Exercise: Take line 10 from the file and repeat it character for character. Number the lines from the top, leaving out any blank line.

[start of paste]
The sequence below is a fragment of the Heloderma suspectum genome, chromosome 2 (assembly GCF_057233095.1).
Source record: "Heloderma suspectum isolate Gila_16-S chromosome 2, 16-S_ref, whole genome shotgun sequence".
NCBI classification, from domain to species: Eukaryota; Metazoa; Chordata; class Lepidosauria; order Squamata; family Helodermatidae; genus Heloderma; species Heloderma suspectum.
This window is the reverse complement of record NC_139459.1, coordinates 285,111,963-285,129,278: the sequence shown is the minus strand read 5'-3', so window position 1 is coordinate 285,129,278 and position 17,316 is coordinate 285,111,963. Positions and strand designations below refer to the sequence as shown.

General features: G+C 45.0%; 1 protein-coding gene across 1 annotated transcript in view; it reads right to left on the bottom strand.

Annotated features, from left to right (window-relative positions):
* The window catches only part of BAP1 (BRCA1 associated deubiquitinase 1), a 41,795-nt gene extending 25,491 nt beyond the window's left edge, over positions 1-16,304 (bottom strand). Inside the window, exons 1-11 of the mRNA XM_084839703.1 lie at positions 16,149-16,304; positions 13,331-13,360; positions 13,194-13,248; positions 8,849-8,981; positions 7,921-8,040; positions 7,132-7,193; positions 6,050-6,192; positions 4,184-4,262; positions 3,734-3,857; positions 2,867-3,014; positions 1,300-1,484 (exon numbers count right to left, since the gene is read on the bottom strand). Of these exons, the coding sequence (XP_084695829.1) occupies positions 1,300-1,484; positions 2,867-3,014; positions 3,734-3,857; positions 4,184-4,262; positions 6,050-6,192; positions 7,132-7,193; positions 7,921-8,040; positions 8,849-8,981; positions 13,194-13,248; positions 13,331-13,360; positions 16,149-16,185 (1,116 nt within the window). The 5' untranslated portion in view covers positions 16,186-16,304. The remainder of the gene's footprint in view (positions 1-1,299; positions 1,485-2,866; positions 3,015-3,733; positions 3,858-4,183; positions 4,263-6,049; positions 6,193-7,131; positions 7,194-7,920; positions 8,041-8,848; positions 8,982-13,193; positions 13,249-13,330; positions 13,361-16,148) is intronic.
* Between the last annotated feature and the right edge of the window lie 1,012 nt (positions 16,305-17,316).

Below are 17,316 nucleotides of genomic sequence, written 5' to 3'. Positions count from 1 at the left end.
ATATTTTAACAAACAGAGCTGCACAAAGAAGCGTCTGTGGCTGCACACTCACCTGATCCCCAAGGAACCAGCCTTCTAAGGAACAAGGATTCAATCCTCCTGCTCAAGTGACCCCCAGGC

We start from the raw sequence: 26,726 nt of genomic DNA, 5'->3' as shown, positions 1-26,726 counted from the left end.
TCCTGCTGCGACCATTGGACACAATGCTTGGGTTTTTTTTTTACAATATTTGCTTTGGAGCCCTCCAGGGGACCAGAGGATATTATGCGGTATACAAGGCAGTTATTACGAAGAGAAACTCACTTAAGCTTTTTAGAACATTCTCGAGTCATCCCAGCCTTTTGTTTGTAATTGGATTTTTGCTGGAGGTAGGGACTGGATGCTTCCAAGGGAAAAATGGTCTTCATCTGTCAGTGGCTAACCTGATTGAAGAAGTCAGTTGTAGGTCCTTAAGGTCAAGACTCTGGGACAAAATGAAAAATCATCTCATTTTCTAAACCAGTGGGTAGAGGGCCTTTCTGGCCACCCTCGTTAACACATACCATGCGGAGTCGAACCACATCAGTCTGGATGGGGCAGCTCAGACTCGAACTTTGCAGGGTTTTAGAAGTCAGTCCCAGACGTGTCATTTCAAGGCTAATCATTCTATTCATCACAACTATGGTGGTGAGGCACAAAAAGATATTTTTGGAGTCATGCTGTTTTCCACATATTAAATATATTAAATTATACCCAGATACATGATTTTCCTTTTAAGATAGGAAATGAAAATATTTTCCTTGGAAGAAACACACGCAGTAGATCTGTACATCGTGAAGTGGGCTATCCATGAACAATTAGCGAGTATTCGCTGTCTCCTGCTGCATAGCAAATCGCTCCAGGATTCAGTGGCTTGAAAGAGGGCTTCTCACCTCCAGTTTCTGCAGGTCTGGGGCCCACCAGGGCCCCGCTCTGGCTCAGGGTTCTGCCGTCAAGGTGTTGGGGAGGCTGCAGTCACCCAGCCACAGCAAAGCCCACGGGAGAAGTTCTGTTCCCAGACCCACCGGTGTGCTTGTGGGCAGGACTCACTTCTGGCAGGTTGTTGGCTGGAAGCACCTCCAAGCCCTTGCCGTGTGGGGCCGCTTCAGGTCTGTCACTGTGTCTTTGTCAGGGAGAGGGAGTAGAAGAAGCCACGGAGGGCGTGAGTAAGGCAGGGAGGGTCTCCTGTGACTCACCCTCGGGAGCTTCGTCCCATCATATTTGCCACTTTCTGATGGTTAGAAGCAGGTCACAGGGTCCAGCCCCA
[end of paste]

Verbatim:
ATATTTTAACAAACAGAGCTGCACAAAGAAGCGTCTGTGGCTGCACACTCACCTGATCCCCAAGGAACCAGCCTTCTAAGGAACAAGGATTCAATCCTCCTGCTCAAGTGACCCCCAGGC